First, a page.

My Month in Books: October 2019

Hello, everyone! Happy Halloween to all you spooky Westerners and Happy Regular October 31st for everyone else in the world who doesn’t care about our candy orgy. Where I live, the wind is blowing and the rain is pouring, which means it’s a horrible forecast for trick-or-treaters, but a perfect dark and spooky night to curl up with a book and some candy for a laid-back Halloween. Looking for something new to read? Take a look at this month’s reading list for some inspiration.

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A witch’s grimoire is of course always an option for some light reading

North and South by Elizabeth Gaskell

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Quick Synopsis: Written during England’s Industrial Revolution, the novel follows Margaret Hale, an impoverished member of the upper class, as she and her family relocate from the idyllic southern town of Helstone to industrial Milton. Once there, she encounters the self-made “captain of industry” John Thornton, and the two quickly form a contentious relationship. As Margaret acclimates to life in a northern mill town, she becomes embroiled in the town’s class tensions and starts to realize her deeper feelings for Thornton.

My take: If you love period dramas, snarky Britishisms, and swoon-worthy romances, then this is the book for you. I was enthralled from start to finish. As a protagonist, Margaret Hale comes across as self-righteous, preachy, and naïve, while her love-interest/antagonist Thornton can seem cold and calculating, but once the story progresses, both characters transform in meaningful ways. The romance is chock-full of sexual tension and you’ll be face-palming with frustration at some of their tête-à-têtes, but like any piece of Victorian domestic fiction, you know it will all end up just right. Equally interesting is the look at 1850s class commentary. Gaskell’s work was written during the rise of the British middle class, and many customs and ideas about social class that we take for granted today can trace their origins back to this type of novel. Read it for the romance, read it for the drama, or read it for the history, but no matter what, you have to read it! Gaskell has never reached the same kind of reknown as Charlotte Brontë or Jane Austen, but she’s no less deserving of the recognition. And after you’ve read this, watch the BBC miniseries on Netflix. You’ll be swooning all over again.

To read or not to read? Read it!

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The dreamy Mr. Thornton in the BBC adaptation

Paper Wife by Laila Ibrahim

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Gorgeous cover!

Quick Synopsis: When her sister falls ill on the eve of her wedding, the matchmaker takes Mei Ling in her place, sending her into the arms of a strange man and away on a boat to America. Mei Ling and her new step-son Bo befriend a young girl named Siew, but are separated from her once they pass through Angel Island. As Mei Ling adjusts to her new life in America, she becomes fixated on finding Siew and will stop at nothing to see her safe.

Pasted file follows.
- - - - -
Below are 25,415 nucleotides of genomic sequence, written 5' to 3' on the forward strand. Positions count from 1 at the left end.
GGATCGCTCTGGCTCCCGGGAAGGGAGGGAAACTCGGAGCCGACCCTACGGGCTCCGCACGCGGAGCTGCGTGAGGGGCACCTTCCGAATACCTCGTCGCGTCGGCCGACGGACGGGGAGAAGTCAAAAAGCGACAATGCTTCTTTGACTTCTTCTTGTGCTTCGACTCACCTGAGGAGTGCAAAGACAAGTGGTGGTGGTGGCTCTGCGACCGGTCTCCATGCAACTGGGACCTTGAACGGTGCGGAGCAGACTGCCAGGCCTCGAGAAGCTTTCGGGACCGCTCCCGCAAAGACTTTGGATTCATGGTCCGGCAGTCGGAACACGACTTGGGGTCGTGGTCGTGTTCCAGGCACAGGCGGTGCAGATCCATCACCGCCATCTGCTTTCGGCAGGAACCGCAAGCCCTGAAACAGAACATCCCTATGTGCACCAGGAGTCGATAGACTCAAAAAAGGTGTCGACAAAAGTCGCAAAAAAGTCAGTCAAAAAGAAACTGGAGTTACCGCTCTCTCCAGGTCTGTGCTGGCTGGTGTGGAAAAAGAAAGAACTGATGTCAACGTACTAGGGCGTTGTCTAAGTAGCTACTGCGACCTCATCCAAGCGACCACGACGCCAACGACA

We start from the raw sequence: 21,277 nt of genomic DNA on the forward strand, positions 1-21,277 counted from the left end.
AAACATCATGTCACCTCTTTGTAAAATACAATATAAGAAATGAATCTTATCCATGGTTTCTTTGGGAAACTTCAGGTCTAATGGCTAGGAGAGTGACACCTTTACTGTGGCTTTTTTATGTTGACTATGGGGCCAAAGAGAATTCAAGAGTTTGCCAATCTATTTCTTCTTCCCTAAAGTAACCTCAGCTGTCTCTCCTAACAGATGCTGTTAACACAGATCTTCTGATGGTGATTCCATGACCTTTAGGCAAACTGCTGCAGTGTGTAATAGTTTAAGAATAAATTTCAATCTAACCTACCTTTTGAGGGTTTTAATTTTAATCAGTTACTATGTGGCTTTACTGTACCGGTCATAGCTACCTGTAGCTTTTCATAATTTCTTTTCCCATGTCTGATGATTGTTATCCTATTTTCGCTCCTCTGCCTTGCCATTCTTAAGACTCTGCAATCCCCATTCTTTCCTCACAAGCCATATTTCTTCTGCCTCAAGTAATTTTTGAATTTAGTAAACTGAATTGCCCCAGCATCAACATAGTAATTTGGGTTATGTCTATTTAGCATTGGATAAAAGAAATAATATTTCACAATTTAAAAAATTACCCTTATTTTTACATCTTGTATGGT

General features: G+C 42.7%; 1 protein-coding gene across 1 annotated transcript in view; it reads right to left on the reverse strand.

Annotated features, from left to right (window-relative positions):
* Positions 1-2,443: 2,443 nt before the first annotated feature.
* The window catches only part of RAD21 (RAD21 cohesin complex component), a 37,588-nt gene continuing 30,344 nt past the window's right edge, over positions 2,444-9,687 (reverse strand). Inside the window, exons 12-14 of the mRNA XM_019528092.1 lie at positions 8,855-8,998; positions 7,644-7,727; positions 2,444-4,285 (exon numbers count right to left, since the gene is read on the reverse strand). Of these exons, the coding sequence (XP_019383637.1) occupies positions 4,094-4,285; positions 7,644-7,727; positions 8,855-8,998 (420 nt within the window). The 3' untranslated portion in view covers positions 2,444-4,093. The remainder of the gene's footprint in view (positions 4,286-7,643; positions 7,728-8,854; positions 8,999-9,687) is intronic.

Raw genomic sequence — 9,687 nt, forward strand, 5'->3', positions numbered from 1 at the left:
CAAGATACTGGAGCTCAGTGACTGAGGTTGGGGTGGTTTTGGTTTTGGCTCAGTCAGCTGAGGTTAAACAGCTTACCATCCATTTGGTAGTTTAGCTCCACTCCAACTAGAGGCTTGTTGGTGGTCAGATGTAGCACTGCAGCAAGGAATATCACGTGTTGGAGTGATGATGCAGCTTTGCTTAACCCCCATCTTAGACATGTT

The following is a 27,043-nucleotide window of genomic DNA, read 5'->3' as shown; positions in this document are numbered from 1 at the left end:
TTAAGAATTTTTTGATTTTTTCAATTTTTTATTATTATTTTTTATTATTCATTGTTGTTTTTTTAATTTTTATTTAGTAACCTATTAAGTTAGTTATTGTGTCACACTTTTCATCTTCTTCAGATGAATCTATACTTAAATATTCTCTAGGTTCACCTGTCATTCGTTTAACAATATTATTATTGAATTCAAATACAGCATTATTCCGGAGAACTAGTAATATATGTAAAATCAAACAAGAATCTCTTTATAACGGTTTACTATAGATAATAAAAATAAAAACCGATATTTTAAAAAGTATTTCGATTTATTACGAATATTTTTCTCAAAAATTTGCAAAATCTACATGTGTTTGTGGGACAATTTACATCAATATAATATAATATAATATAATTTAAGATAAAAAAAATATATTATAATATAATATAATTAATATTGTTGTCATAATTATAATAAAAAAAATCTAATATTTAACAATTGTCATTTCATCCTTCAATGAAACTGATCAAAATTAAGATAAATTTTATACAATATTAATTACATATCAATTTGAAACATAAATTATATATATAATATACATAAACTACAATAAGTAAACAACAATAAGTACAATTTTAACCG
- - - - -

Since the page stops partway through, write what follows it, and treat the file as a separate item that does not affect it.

My take: I didn’t hate this book, but I didn’t love it, either. I’ve read quite a few novels about the immigrant experience of Chinese women in the 1920s and while I expected this novel to be similar, I also hoped that it would add a new perspective to the genre. Unfortunately, there is little separating this novel from novels like Lisa See’s Shanghai Girls, except that See’s novel has more interesting characters and a more compelling plot. The main problem with Paper Wife is that everything works out too well. Whenever the characters face hardships, sometimes extreme ones, they find a way to solve them perfectly. This happens so often that it becomes unconvincing. There’s drama in this novel, but there’s no suspense or tension. It’s clear that everything will work out for the best and it rings false in light of what I’ve read about the experiences of other 1st Gen. Chinese immigrants.

To read or not to read? If you’re looking for a light drama, this book could be the right one for you, but if you’re choosing between this or Shanghai Girls, go for the latter.


Find Her by Lisa Gardner

Quick sypnosis: Flora Dane was held captive for 472 days, and five years after her rescue, she’s still haunted by the horrors of her experience. When Flora kills a stranger in self-defense, and the stranger’s house is found to contain the pictures of 2 missing girls, detective D.D Warren gets on the case. But before D.D can question Flora, she disappears. Now D.D must find Flora and the other missing girls before it’s too late.

My take: This novel was quite the thrill-ride. Flora is a vibrant protagonist, and even though it’s hard to read about her brutal experience, I loved how realistically Gardner portrayed Flora’s survivor’s guilt and Stockholm syndrome. The mystery itself is incredibly well-crafted; every piece fits together seamlessly, the pacing is gripping, and the whodunnit reveal was satisfying. I’ve never read a Lisa Gardner novel before, but now I’m hooked! I’ve already started on the next book in the series. This one is especially perfect for Halloween, especially if you get a good scare from murder mysteries.

To read or not to read? Definitely read it! But it’s not for the squeamish or faint of heart, so make sure to lock your doors before you give this one a try.


That’s all folks! Hopefully you’ve found a book or two with which to while away the haunted night. Happy Halloween!

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